Conservation Status: Not of concern
Edibility: T. imbricatum may be edible, but its tough texture argues against it being very desirable.
T. imbricatum may be edible, but its tough texture argues against it being very desirable.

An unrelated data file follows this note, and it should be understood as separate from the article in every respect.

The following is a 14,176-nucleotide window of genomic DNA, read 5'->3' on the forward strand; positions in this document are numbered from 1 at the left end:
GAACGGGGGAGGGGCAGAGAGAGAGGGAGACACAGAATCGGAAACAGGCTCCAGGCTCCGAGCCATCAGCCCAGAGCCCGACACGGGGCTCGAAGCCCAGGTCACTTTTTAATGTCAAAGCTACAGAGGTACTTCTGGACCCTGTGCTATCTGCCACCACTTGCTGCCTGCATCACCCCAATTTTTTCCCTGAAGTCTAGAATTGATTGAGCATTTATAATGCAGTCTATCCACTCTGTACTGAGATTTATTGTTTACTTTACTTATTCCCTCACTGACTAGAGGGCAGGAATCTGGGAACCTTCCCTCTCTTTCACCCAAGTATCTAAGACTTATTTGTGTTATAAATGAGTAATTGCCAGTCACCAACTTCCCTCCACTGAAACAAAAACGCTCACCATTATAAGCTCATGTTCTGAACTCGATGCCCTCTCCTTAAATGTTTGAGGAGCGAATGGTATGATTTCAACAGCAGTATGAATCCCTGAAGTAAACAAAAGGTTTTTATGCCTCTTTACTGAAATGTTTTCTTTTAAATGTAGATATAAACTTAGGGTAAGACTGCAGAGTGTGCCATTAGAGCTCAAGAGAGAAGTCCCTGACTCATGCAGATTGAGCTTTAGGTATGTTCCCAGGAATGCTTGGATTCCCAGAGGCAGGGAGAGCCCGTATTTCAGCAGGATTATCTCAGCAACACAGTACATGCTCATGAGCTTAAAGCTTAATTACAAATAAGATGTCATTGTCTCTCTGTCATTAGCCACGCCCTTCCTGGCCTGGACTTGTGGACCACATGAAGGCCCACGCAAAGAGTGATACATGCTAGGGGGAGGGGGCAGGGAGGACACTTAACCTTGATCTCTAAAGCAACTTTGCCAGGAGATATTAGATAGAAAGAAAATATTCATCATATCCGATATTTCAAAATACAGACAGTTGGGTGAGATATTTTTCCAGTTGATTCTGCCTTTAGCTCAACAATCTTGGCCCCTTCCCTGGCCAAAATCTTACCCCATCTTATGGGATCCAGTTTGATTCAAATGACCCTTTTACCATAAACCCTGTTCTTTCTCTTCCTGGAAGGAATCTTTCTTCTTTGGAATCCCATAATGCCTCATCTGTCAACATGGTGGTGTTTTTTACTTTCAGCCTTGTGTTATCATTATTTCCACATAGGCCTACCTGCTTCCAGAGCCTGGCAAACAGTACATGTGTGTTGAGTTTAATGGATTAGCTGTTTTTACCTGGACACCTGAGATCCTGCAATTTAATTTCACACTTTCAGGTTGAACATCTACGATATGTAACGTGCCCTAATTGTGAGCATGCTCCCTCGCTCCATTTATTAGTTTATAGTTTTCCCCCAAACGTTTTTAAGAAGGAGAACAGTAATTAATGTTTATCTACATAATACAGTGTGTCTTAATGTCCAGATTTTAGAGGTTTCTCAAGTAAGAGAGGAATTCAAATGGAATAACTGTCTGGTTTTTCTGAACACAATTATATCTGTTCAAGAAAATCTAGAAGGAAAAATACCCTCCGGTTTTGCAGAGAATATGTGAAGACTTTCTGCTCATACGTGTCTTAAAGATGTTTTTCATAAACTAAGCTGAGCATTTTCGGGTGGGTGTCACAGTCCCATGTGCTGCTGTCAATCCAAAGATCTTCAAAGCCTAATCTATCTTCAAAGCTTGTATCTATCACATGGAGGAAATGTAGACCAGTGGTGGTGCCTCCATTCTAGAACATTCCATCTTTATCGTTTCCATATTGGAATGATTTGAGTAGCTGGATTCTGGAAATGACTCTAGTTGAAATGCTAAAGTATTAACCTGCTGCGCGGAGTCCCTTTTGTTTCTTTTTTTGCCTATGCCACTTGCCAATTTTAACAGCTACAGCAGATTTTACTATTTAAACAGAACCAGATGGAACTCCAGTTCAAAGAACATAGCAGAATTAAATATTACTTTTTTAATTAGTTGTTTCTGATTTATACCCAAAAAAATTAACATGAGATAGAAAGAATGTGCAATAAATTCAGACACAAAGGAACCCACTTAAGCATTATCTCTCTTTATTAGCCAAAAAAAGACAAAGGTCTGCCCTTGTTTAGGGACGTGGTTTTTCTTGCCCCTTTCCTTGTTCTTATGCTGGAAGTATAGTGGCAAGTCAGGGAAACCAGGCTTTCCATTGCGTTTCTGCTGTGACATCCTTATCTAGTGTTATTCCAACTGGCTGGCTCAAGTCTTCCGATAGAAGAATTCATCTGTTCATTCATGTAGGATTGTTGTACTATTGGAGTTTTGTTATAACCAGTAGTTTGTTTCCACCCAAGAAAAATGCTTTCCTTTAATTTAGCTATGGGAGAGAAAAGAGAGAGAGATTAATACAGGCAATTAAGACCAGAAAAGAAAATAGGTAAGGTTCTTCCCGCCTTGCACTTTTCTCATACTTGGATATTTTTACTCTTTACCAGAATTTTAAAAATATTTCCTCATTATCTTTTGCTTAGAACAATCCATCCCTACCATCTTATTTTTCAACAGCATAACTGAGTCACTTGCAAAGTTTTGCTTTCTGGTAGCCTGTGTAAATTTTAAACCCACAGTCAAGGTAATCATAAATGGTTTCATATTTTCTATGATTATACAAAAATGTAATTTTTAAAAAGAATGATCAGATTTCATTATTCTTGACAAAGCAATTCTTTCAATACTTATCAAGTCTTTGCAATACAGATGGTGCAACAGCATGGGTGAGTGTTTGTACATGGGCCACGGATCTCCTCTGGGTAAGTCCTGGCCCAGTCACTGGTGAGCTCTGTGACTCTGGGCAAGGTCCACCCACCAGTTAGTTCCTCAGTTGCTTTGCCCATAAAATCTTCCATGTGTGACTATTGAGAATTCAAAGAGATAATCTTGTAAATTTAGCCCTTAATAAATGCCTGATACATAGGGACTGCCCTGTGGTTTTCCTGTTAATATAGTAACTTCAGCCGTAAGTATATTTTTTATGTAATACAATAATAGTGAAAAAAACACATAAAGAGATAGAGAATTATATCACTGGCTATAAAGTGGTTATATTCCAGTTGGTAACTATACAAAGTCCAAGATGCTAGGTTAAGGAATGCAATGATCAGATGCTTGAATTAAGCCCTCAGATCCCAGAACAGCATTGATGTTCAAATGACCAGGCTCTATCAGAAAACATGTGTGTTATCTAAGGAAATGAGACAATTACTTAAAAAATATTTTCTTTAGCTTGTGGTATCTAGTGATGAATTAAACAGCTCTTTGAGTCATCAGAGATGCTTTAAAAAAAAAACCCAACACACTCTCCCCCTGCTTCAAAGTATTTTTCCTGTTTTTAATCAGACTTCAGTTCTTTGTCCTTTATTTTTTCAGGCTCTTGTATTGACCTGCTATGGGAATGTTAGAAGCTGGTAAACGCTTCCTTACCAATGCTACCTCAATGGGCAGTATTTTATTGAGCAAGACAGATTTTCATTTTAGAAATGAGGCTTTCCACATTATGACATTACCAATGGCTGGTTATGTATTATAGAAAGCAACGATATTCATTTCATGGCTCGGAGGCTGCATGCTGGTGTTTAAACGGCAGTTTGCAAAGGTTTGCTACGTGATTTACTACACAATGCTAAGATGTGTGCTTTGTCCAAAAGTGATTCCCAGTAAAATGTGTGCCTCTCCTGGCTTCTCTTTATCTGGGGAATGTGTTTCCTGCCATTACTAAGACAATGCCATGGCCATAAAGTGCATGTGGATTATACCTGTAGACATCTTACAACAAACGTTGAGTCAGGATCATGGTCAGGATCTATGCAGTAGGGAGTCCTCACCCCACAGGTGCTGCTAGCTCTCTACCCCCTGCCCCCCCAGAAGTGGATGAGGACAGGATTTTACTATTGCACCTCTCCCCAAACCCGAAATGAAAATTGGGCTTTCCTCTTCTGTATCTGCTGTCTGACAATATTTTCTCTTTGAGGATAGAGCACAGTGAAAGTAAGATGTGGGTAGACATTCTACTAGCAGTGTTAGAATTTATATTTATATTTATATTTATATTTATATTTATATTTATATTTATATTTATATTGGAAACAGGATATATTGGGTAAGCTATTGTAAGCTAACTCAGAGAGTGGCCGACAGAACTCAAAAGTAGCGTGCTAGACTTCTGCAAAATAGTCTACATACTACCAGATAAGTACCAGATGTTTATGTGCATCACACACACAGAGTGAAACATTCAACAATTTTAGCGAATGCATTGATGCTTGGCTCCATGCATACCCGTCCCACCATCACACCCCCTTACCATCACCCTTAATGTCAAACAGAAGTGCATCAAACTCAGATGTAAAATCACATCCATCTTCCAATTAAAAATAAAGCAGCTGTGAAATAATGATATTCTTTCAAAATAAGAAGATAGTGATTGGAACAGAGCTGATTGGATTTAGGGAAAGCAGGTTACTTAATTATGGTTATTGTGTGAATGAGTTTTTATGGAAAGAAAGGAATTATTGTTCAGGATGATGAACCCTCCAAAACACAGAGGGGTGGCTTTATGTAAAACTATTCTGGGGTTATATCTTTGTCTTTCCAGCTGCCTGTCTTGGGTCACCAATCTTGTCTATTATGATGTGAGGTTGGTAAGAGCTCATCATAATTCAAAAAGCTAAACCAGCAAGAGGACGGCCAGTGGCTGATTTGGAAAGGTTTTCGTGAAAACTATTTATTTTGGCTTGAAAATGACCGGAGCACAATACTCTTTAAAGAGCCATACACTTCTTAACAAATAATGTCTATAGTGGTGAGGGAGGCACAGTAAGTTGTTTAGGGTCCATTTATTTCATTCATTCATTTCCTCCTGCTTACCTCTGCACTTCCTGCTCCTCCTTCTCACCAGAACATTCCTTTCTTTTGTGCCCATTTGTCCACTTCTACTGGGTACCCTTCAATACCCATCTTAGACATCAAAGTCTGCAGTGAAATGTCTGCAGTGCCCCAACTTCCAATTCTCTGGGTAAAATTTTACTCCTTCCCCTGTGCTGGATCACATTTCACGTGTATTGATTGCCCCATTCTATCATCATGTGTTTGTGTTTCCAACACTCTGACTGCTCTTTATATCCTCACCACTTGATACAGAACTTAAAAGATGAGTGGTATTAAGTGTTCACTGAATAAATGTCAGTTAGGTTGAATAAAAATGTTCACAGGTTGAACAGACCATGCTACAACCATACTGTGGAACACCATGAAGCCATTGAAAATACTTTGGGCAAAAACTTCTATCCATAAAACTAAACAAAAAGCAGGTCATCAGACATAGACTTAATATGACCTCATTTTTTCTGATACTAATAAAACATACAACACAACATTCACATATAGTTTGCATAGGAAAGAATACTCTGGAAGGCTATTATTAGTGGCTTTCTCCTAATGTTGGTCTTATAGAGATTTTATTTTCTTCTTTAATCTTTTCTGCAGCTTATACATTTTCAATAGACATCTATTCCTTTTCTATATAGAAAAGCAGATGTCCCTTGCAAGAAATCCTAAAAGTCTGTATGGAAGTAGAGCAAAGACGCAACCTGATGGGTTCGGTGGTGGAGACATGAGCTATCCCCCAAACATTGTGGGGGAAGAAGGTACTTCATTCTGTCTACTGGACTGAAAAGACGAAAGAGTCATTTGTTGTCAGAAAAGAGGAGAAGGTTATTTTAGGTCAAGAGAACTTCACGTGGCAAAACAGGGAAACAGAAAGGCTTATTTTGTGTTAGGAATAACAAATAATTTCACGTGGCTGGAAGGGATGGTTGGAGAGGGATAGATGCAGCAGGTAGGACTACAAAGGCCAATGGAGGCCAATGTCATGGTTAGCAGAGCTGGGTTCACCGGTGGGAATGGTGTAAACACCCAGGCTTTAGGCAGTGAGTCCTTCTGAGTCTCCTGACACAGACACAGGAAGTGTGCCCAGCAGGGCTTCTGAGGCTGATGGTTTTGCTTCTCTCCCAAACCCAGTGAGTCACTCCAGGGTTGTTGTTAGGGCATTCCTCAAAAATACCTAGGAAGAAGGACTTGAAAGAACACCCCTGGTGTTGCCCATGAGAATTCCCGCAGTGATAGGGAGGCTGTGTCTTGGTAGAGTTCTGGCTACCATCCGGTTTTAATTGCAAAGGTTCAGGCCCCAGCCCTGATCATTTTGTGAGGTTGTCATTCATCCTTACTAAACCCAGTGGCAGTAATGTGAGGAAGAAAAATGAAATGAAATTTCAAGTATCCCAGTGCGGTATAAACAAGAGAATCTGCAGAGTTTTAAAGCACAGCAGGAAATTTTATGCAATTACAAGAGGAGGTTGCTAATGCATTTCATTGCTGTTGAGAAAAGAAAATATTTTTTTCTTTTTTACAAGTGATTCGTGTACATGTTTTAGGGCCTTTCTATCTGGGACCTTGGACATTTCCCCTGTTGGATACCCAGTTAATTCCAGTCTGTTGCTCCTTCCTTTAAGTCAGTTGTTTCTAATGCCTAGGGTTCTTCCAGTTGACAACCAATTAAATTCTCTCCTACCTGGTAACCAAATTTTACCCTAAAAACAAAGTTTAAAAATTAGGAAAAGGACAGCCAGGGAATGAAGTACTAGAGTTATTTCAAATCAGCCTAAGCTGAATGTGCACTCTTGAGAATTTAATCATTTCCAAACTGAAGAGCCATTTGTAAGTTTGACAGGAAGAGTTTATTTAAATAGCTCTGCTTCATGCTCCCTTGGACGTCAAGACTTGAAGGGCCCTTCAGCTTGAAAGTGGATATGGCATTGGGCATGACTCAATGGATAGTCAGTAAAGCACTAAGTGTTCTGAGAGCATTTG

Tricholoma imbricatum is one of a large number of reddish brown tricholomas that are notoriously difficult to identify. It usually can be separated from the others by its dull brown, dry cap, which often is broken up into small scales, especially in the center, and often has short grooves along its edge, medium to large firm fruitbodies, lack of a veil, and growth under pines. Most of the similar species, such as T. muricatum, T. ustale (Fries: Fries) P. Kummer, and T. populinum Lange, have viscid caps and grow in different habitats. Probably the species with which T. imbricatum is most easily confused is T. vaccinum, which also is dry-capped. In comparison, the latter is usually smaller, softer with an often hollow stipe, scalier, a bit more brightly colored, and is more common, most often under spruce rather than pine